By Watermill Theatre
Saturday 20th May, York Theatre Royal
After seeing this company’s production of Romeo and Juliet (which you can read my review of here) as part of York Shakespeare Festival on Tuesday, I was looking forward to seeing their version of Twelfth Night on Saturday afternoon – but boy, I was not prepared for it to be so good.
The jazz theme was clear from the moment we sat down; the same staging that had been used for R+J had been transformed into the smoky, dusky ‘Elephant Jazz CLub’, with lamp lit tables lining the stage and a fairy-lit shabby-chic cloth hanging stylishly from the balcony. The cast, having swapped jeans and hoodies for dapper 1920’s getups, roamed the stage reading papers, smoking cigars and even dancing with an audience member as the band played a sultry number before the production began.
Once again, from the get-go the music played an integral role in the performance; this production was clearly influenced by the wonderful Scott Bradley and hisPostmodern Jukebox and included fantastic renditions of both jazz classics and modern tunes given a ‘20s twist. Instruments of the era (think double bass, saxophone, trombone etc) were played by various members of the cast once again showing off their incredible versatility, both as part of the songs and the ambient music which pulled the production together. The music worked in perfect tandem with the rest of the performance; creating atmosphere, accenting comedic moments and matching the on-point choreography.
The best thing about this production; it was funny. Genuinely funny. It should be a given when discussing a comedy, but too often with Shakespearean comedies companies rely too heavily on the text when, let’s face it, the jokes can be pretty easy to miss. Don’t get me wrong I’m sure Shakespeare was a funny dude, but his jokes don’t tend to elicit more than a quiet titter when spoken on their own these days. To bring out that comedy and get real laughs, you need to use physicality and vocal nuance, and Watermill not only understood that, but they excelled at it. Almost every performance was spot on, and some very well-timed choreography took the comedy to another level. One scene in particular comes to mind here, in which Malvolio (brilliantly portrayed by Peter Dukes) is tricked into believing that Olivia is in love with him and delivers a long monologue while unknowingly being spied on by Maria, Toby Belch, Feste and Aguecheek. The devious foursome leapt around the stage into increasingly hilarious and unbelievable hiding places with delightful precision, eventually leading up to a perfectly fitting rendition of Lorde’s Royals by Dukes. One stand-out moment amongst many in this production.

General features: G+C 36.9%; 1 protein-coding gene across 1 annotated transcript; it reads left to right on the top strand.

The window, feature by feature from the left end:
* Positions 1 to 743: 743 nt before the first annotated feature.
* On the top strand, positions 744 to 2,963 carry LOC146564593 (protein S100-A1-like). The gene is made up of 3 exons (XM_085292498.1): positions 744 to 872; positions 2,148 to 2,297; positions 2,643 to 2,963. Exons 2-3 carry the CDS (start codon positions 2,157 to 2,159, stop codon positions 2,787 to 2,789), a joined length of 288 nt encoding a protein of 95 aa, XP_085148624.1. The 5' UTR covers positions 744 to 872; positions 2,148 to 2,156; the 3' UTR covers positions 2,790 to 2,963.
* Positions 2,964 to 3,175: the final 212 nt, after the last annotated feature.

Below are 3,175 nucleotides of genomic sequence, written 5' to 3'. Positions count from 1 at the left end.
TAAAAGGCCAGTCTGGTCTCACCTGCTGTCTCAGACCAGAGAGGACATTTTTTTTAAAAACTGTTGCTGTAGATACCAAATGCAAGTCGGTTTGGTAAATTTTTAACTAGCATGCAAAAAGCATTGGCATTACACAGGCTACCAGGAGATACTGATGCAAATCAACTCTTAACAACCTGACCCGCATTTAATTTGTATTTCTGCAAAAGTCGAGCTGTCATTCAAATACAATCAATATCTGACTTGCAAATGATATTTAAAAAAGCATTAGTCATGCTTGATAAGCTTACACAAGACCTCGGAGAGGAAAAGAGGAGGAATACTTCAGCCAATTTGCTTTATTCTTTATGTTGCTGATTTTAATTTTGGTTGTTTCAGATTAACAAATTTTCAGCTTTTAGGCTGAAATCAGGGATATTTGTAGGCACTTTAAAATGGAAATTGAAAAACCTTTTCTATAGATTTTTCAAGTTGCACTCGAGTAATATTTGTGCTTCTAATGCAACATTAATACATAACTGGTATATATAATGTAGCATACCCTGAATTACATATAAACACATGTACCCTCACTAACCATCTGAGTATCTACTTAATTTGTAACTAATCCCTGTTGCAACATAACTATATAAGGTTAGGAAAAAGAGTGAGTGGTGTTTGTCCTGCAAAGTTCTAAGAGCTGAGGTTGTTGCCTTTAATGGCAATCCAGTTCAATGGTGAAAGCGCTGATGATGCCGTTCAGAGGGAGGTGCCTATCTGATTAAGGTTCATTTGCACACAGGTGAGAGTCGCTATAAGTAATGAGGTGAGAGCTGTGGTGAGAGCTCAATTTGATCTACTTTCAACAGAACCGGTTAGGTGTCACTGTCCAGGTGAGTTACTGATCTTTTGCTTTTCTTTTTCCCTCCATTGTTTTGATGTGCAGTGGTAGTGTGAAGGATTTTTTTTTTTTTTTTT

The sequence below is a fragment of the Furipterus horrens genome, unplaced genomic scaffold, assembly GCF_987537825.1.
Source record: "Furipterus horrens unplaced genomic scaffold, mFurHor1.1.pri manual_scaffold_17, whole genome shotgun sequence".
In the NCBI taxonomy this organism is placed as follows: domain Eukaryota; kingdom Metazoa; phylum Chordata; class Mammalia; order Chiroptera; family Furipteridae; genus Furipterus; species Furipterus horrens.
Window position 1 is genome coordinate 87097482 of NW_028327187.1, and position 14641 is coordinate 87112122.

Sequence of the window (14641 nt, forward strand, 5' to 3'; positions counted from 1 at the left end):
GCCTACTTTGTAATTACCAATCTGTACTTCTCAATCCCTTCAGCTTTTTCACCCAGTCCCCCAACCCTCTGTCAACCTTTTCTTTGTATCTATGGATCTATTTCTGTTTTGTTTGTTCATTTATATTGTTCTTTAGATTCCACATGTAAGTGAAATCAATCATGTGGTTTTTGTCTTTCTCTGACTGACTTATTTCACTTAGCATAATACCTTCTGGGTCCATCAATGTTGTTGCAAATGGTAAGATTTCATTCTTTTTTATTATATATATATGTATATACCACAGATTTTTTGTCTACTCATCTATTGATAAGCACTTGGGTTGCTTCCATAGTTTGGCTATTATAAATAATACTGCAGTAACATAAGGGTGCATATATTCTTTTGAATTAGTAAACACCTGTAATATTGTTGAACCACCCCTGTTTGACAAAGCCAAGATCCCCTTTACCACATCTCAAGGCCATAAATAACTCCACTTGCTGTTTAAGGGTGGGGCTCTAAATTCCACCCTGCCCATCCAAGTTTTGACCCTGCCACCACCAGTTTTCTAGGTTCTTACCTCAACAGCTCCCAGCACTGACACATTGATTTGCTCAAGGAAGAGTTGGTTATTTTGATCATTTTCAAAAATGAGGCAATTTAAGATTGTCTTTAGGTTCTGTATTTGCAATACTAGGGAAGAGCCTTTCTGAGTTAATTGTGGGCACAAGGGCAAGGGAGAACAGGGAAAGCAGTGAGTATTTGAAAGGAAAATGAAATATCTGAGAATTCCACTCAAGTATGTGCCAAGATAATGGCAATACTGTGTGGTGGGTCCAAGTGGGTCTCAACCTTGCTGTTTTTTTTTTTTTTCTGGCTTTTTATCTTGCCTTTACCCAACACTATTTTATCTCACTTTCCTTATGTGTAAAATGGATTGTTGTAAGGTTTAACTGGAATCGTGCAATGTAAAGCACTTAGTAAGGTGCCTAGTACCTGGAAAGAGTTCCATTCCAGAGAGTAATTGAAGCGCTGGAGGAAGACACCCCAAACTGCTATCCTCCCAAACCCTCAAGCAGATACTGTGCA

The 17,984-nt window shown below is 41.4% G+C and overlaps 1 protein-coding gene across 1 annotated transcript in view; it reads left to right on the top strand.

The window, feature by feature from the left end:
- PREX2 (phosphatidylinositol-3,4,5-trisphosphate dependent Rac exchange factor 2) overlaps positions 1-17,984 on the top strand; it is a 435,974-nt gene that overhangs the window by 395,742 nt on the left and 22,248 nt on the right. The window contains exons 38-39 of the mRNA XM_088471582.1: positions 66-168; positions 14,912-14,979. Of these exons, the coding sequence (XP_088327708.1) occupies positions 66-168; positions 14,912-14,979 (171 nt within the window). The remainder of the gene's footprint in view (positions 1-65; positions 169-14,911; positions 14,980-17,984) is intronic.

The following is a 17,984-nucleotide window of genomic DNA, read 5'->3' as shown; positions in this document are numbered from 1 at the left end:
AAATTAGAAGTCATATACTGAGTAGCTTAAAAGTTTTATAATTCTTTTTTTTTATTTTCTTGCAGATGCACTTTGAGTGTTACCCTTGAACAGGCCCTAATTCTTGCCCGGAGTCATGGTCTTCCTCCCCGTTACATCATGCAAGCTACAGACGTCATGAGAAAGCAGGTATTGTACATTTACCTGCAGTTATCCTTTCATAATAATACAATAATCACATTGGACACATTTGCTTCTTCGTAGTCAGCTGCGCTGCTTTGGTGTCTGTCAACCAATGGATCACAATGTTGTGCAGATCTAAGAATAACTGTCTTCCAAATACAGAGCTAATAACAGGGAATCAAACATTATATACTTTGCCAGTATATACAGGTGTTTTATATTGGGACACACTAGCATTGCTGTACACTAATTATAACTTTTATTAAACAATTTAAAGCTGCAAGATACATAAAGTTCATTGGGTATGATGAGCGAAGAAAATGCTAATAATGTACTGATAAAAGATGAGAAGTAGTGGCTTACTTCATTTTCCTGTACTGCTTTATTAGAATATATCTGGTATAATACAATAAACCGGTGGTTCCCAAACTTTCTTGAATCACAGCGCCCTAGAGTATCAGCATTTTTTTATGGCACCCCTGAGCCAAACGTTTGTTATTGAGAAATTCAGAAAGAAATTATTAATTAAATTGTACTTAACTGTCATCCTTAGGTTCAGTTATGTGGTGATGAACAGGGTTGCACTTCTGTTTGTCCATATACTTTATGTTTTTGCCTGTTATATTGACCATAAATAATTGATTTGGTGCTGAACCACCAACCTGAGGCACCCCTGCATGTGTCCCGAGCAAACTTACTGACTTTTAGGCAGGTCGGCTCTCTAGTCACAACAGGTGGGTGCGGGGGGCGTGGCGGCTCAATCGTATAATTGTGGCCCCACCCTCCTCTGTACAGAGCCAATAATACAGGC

On top of the fantastic staging and blocking, almost every actor’s performance was on point in this piece. I could probably write an adoring essay about every one but I’ll try to keep it brief! Lauryn Redding once again stole the show with her playing of Sir Toby Belch – her comedic timing was always just right, with every movement and drunken hiccup polished and timed to a T. Victoria Blunt as the devious Maria and Mike Slader as the wonderfully camp Aguecheek were his perfect co-conspirators, again both amping up the physical and vocal comedy to hilarious effect. Along with Feste, played by Offue Okegbe, they made up a riotous foursome who were the life and soul of the party and the play.
Rebecca Lee also shone as Viola; there’s just something about her which was so charming. She carried herself with a mischievous humour and spoke with such beautiful tone and clarity – I love it when you see an actor who delivers Shakespearean language naturally, like it rolls off the tongue. I also cannot not mention Peter Dukes as Malvolio once again. He played the stiff-upper-lipped steward like a pro but really came alive when his character had a…costume change, shall we say. I think he got the biggest laughs of the show strutting around the stage in what I can only describe as a Frank-N-Furter costume gone wrong –thank God the guy can pull off yellow and has great legs! My only criticism of Dukes’ performance was that he may have portrayed Malvolio’s despair at the end almost too convincingly, as I was genuinely saddened by his fate and probably ended up caring for him more than any other character.
There were many wonderful little moments – the opening where Orsino conducted the cast as well as a (thankfully rhythmic) audience member, the gender-swapping of vocal parts in Royals, the irreverent night-time revelry of Toby Belch and co. They all combined with brilliant comedic performances, an unbelievable soundtrack, excellent staging and choreography to form a well-conceived and superbly executed production which was filled with laughs from beginning to end. I went in thinking Twelfth Night was one of my least favourite Shakespeare plays, and left thinking it was one of my favourites.
Summary: A laugh-out-loud, musical extravaganza of a comedy that feels as much like a party as a play. It doesn’t get much better than this when it comes to Shakespeare, folks.
NB: I just have to add that both the people I took to see these plays with me were a little apprehensive about seeing Shakespeare (one having only seen a few Shakespeare productions a long time ago and one having never seen any Shakespeare on the stage whatsoever) and both have said they’re now keen to see more after watching Watermill Theatre’s productions this week – and I don’t think there’s a bigger triumph of theatre than that.